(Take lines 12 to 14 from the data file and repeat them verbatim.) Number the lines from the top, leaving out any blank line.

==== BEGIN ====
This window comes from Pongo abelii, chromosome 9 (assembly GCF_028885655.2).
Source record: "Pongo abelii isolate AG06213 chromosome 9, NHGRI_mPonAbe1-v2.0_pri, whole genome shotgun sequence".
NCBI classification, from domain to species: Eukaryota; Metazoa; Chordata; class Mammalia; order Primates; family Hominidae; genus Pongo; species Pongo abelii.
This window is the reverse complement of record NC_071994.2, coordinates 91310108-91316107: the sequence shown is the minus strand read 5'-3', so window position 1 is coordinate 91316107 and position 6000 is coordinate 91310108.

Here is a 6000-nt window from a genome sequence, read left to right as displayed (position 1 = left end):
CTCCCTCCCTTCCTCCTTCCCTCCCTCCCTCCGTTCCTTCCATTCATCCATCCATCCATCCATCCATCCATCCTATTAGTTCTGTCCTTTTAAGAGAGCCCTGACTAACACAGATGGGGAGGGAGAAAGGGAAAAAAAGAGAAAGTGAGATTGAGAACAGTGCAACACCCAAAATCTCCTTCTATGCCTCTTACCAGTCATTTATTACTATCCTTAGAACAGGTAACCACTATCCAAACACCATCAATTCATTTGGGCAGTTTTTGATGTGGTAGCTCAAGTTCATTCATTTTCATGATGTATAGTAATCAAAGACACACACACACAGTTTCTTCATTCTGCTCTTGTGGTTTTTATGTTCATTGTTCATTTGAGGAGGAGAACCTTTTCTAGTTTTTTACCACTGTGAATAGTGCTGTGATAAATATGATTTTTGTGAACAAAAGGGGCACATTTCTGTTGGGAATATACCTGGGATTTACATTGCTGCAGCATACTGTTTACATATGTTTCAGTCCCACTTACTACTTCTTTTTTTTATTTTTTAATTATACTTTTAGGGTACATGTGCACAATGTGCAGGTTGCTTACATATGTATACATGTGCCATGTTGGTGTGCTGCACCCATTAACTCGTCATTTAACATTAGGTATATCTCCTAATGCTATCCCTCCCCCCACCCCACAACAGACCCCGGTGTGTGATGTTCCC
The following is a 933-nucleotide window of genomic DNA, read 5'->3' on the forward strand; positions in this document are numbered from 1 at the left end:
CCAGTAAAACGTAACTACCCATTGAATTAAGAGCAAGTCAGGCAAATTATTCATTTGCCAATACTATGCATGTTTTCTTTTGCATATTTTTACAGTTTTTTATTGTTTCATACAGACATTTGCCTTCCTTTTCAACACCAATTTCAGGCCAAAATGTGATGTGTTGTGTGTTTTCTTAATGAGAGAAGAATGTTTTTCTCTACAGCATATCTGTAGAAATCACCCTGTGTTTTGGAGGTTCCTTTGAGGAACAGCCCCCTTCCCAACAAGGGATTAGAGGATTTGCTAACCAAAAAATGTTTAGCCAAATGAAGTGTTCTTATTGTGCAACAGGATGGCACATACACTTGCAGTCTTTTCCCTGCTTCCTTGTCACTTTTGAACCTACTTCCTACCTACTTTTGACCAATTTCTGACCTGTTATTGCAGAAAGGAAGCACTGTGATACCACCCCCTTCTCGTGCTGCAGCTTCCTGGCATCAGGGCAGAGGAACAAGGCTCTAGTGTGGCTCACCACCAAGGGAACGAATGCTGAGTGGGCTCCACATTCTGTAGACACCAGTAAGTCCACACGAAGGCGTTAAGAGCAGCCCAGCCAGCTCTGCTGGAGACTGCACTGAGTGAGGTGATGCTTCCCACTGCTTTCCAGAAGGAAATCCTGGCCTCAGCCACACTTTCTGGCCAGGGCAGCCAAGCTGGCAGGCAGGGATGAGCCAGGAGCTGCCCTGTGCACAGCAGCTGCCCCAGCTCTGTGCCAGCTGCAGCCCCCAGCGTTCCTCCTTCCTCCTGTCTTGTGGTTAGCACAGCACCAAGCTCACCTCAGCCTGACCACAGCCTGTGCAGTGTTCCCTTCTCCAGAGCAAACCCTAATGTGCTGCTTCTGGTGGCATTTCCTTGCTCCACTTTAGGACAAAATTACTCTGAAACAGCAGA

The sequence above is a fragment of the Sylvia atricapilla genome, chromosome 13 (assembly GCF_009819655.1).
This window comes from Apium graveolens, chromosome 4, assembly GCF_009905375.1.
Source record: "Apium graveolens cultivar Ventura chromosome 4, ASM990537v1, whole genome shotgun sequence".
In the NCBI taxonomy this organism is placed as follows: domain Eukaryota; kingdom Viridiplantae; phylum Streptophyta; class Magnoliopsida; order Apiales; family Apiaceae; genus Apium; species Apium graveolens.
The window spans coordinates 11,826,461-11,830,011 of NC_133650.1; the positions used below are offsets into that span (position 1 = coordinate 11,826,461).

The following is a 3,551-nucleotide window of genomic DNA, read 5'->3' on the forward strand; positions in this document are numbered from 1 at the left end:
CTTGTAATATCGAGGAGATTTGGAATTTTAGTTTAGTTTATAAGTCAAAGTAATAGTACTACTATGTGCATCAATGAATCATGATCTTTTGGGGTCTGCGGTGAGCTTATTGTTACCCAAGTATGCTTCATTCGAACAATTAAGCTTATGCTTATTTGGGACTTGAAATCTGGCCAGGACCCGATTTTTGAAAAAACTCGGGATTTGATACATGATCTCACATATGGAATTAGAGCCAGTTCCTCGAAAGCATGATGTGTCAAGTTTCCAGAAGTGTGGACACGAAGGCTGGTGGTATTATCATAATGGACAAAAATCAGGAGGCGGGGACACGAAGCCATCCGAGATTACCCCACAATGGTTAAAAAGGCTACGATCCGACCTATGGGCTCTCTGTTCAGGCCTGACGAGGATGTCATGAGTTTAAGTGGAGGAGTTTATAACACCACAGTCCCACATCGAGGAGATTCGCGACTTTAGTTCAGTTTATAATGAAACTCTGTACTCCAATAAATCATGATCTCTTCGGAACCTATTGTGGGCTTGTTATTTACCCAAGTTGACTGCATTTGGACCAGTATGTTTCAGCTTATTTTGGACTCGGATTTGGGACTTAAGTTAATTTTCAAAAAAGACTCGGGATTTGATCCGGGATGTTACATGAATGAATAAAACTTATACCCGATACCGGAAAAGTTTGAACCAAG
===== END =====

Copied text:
In the NCBI taxonomy this organism is placed as follows: domain Eukaryota; kingdom Viridiplantae; phylum Streptophyta; class Magnoliopsida; order Apiales; family Apiaceae; genus Apium; species Apium graveolens.
The window spans coordinates 11,826,461-11,830,011 of NC_133650.1; the positions used below are offsets into that span (position 1 = coordinate 11,826,461).

The following is a 3,551-nucleotide window of genomic DNA, read 5'->3' on the forward strand; positions in this document are numbered from 1 at the left end: